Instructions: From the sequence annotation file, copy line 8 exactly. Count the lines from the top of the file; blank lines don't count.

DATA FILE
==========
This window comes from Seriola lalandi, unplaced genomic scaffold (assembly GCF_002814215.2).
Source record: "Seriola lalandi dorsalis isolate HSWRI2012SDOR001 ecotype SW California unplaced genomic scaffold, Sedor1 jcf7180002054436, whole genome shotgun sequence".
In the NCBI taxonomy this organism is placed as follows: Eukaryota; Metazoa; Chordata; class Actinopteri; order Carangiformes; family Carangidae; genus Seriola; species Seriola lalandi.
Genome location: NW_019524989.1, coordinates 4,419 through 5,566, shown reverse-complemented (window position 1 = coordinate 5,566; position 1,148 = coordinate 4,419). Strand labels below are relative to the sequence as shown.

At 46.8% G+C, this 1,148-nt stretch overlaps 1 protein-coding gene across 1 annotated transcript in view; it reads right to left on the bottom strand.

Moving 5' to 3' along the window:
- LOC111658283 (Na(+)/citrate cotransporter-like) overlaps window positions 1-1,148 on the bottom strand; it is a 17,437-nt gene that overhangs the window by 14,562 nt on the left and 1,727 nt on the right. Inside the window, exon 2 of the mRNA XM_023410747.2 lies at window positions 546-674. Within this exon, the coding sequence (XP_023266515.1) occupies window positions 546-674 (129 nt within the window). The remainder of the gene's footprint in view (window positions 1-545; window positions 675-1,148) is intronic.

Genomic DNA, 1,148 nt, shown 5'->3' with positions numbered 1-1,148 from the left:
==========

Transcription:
Genomic DNA, 1,148 nt, shown 5'->3' with positions numbered 1-1,148 from the left: